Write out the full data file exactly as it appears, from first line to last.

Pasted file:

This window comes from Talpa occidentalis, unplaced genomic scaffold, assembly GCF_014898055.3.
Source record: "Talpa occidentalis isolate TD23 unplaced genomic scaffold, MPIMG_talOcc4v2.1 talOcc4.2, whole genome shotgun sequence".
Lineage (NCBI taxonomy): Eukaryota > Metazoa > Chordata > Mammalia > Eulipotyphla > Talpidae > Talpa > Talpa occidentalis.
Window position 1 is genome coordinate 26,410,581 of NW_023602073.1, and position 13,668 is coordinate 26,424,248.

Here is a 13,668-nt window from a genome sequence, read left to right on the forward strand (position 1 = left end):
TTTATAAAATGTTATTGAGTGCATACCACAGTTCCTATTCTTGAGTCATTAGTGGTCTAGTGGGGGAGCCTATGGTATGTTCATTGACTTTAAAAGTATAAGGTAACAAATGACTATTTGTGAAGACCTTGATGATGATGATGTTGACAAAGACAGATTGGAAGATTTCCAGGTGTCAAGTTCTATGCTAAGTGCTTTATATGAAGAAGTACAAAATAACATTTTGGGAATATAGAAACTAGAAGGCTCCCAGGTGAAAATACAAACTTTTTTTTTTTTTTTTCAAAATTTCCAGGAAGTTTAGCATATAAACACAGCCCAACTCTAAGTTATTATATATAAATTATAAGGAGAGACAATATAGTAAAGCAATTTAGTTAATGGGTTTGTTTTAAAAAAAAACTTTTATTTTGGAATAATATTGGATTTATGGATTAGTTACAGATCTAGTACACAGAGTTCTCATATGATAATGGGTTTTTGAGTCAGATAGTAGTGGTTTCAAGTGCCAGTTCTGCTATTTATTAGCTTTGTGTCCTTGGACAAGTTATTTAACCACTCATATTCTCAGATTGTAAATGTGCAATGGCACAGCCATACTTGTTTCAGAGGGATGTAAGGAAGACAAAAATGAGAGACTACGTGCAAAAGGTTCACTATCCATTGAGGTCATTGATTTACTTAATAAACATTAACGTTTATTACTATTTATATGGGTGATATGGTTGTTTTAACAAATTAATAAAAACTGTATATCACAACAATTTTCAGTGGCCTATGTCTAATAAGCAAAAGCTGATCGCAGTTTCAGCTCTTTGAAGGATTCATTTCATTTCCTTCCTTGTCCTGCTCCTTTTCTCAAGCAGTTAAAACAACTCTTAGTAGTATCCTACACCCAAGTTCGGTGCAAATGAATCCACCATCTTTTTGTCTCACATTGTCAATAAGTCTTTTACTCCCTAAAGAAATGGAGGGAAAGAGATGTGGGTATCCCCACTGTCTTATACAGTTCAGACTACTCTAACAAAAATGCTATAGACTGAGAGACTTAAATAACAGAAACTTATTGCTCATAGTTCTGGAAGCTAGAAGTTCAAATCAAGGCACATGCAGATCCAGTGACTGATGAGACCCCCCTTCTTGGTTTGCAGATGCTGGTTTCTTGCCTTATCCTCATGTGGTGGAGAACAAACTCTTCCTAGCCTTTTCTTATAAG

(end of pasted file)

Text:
This window comes from Talpa occidentalis, unplaced genomic scaffold, assembly GCF_014898055.3.
Source record: "Talpa occidentalis isolate TD23 unplaced genomic scaffold, MPIMG_talOcc4v2.1 talOcc4.2, whole genome shotgun sequence".
Lineage (NCBI taxonomy): Eukaryota > Metazoa > Chordata > Mammalia > Eulipotyphla > Talpidae > Talpa > Talpa occidentalis.
Window position 1 is genome coordinate 26,410,581 of NW_023602073.1, and position 13,668 is coordinate 26,424,248.

Here is a 13,668-nt window from a genome sequence, read left to right on the forward strand (position 1 = left end):
TTTATAAAATGTTATTGAGTGCATACCACAGTTCCTATTCTTGAGTCATTAGTGGTCTAGTGGGGGAGCCTATGGTATGTTCATTGACTTTAAAAGTATAAGGTAACAAATGACTATTTGTGAAGACCTTGATGATGATGATGTTGACAAAGACAGATTGGAAGATTTCCAGGTGTCAAGTTCTATGCTAAGTGCTTTATATGAAGAAGTACAAAATAACATTTTGGGAATATAGAAACTAGAAGGCTCCCAGGTGAAAATACAAACTTTTTTTTTTTTTTTTCAAAATTTCCAGGAAGTTTAGCATATAAACACAGCCCAACTCTAAGTTATTATATATAAATTATAAGGAGAGACAATATAGTAAAGCAATTTAGTTAATGGGTTTGTTTTAAAAAAAAACTTTTATTTTGGAATAATATTGGATTTATGGATTAGTTACAGATCTAGTACACAGAGTTCTCATATGATAATGGGTTTTTGAGTCAGATAGTAGTGGTTTCAAGTGCCAGTTCTGCTATTTATTAGCTTTGTGTCCTTGGACAAGTTATTTAACCACTCATATTCTCAGATTGTAAATGTGCAATGGCACAGCCATACTTGTTTCAGAGGGATGTAAGGAAGACAAAAATGAGAGACTACGTGCAAAAGGTTCACTATCCATTGAGGTCATTGATTTACTTAATAAACATTAACGTTTATTACTATTTATATGGGTGATATGGTTGTTTTAACAAATTAATAAAAACTGTATATCACAACAATTTTCAGTGGCCTATGTCTAATAAGCAAAAGCTGATCGCAGTTTCAGCTCTTTGAAGGATTCATTTCATTTCCTTCCTTGTCCTGCTCCTTTTCTCAAGCAGTTAAAACAACTCTTAGTAGTATCCTACACCCAAGTTCGGTGCAAATGAATCCACCATCTTTTTGTCTCACATTGTCAATAAGTCTTTTACTCCCTAAAGAAATGGAGGGAAAGAGATGTGGGTATCCCCACTGTCTTATACAGTTCAGACTACTCTAACAAAAATGCTATAGACTGAGAGACTTAAATAACAGAAACTTATTGCTCATAGTTCTGGAAGCTAGAAGTTCAAATCAAGGCACATGCAGATCCAGTGACTGATGAGACCCCCCTTCTTGGTTTGCAGATGCTGGTTTCTTGCCTTATCCTCATGTGGTGGAGAACAAACTCTTCCTAGCCTTTTCTTATAAG